March 23, 2007
We will do nothing, because cowardice is virtuous
Is this country at war?
Unfortunately, I'm afraid I agree with Daily Pundit's David Gillies who said "We will do nothing":
That is an act of war. And what will we do about it? Nothing. They could hang these men on live TV (let's hope they don't) and still we would do little except bluster ineffectually.AJ Strata sees the inability to do anything as political:
....now it is clear to everyone Iran's beligerence is dangerous and out of control. What concerns me is why do this unless you had something in your hip pocket and you were going to play some poker. Why do this kind of escalation? And what will our Democrats do - say the West cannot confront Iran? Talk about bad timing. We are heading into some seriously perilous times right now.And Glenn Reynolds points out that while a naval blockade would be the traditional response, "I doubt we'll see that."
Whether the U.S. will do anything is closely tied to whether we can do anything. In the purely military sense, there's little question that the U.S. could blockade -- or for that matter, defeat militarily -- Iran. But with the balance of power in Congress being the way it is now, it may be politically impossible.
I think there's a larger issue involving the classical virtues -- especially the ancient philosophy of Stoicism, which involves what we often think of military or martial virtues, but which does not arise out of nowhere. To the extent that this country was once steeped in the ancient virtues, it no longer is. I think they may have fallen victim to Vietnam anti-war era thinking, combined with a post modernism process I have referred to as throwing the baby out with the bathwater, but that's a hugely complex topic. Factor in the loss or decay of classical virtues, and it would fill a book.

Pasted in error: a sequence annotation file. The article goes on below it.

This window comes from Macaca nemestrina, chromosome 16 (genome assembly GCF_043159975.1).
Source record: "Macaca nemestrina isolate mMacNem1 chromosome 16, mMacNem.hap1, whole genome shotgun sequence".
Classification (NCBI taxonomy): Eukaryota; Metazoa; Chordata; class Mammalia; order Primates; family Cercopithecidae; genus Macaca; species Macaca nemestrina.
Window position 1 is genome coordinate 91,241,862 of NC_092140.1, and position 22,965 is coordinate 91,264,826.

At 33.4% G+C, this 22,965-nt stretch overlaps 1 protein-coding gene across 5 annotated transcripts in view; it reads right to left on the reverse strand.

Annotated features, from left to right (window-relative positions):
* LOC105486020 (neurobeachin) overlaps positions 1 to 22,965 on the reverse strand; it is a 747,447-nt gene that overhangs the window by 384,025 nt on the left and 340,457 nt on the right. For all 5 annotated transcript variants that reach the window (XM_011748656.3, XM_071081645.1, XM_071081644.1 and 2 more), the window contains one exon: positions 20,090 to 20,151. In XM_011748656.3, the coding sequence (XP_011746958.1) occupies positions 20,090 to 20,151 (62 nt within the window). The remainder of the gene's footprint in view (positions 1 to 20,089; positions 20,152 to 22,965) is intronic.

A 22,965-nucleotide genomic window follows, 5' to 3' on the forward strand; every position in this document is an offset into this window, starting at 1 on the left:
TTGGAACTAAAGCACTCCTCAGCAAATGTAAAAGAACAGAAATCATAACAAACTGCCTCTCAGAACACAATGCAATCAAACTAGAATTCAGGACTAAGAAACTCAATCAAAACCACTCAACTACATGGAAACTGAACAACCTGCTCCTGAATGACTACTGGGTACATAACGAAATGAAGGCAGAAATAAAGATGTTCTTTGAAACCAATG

This loss of ancient virtues is explored in a marvelous post by James McCormick
....I do not see American soldiers becoming "citizens of the world" in a world which now widely resents them for their particular brand of modernity.It is this balance between individual suffering and national success which was the real loss of the Vietnam War, because (at least in my opinion) it was during that period that angry, dishonest, self-serving and cowardly "pacifism" (virtuous in neither the Greco-Roman nor Judeo Christian sense) came to be seen as virtuous. The reasons for this are complicated, and I've written several posts on the subject, but in brief, I think that because of a political mistake aggravated by bureaucracy, the young men who in normal times could have been expected to form an officer core were, though the draft deferment system, transformed into a malignantly dishonest force which is now one of the most powerful political forces in the country. A single bureaucratic loophole (draft deferments) was, by operation of human nature (young men naturally don't like admitting they fear war) transformed into a monster, made ever worse by lifetimes of denial.
The country hasn't been the same since.
UPDATE: My thanks to Glenn Reynolds for linking this post.
posted by Eric on 03.23.07 at 12:10 PM
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